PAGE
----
**Paradoxes (W)**

*Also offered Spring 2013*

There are three grains of sand on my desk. This is unfortunate, but at least there isn't a heap of sand on my desk. That would be really worrisome. On the other hand, there

*is*a heap of sand in my backyard. I don't know how exactly how many grains of sand are in this heap, but let's say 100,000. My daughter removes one grain of sand. I don't know why, she just does. It seems like there is still a heap of sand in my backyard. In fact, it seems like you can't change a heap of sand into something that isn't a heap of sand by removing one grain of sand. Right? But now we have a problem. By repeated application of the same reasoning, it seems that even after she removes 99,997 grains of sand--I don't know what she wants with all this sand, but I'm starting to worry about that girl--there is still a heap of sand in my backyard. But three grains isn't enough for a heap. So there is not a heap in my backyard. Now I'm confused. Where did my reasoning go wrong? What we have here is an example of the*sorites*paradox. It is a paradox, because I started with seemingly true statements and used valid reasoning to arrive at contradictory conclusions. We can learn a lot about logic, language, epistemology and metaphysics by thinking through and attempting to resolve paradoxes. In this class, we'll work together to think through some ancient and contemporary paradoxes. We'll also work on writing lucid prose that displays precisely the logical structure of arguments, engages in focused critique of these arguments, and forcefully presents arguments of our own. Other topics could include: Zeno's paradoxes of motion and plurality, the liar's paradox, the surprise exam paradox, paradoxes of material constitution, Newcomb's*Problem*, and the Prisoner's*Dilemma.***seminar**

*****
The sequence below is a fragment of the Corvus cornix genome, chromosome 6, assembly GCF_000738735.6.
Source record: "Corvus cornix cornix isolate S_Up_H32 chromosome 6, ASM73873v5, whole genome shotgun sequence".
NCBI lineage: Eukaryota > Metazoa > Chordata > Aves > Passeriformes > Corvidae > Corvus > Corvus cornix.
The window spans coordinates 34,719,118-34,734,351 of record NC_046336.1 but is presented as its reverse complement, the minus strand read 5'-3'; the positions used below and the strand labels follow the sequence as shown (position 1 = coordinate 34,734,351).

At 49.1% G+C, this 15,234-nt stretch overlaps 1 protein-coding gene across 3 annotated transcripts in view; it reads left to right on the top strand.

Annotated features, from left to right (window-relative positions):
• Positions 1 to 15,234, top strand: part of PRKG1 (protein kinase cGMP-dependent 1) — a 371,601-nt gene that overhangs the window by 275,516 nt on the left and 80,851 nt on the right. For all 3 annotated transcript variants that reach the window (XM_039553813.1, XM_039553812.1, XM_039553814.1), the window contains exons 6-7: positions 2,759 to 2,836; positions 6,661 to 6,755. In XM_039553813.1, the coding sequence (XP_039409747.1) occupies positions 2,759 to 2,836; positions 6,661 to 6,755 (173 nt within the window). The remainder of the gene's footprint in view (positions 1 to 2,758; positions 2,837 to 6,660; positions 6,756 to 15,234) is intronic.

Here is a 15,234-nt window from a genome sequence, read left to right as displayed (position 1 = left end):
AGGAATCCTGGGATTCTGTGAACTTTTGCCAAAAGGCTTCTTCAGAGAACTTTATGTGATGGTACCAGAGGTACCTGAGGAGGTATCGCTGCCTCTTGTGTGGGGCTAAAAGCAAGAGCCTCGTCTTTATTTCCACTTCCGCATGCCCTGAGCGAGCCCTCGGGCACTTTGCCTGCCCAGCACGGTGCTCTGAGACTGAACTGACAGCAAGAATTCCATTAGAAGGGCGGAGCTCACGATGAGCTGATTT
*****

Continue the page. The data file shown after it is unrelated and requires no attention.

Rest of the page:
*Class Format:***several short writing assignments and a longer final paper**

*Requirements/Evaluation:*

*Additional Info:*

*Additional Info2:***none**

*Prerequisites:***first- and second-year students**

*Enrollment Preference:*

*Department Notes:*

*Material and Lab Fees:*

*Distribution Notes:***Division II,Writing Intensive**

*Divisional Attributes:*

*Other Attributes:***19**

*Enrollment Limit:***19**

*Expected Enrollment:***1479**

*Class Number:*CLASSES | ATTR | INSTRUCTORS | TIMES | CLASS NUMBER |
---|---|---|---|---|

PHIL126-01(F) SEM Paradoxes (W) | Keith E. McPartland |
MR 1:10 PM-2:25 PM Schapiro Hall 141 | 1479 |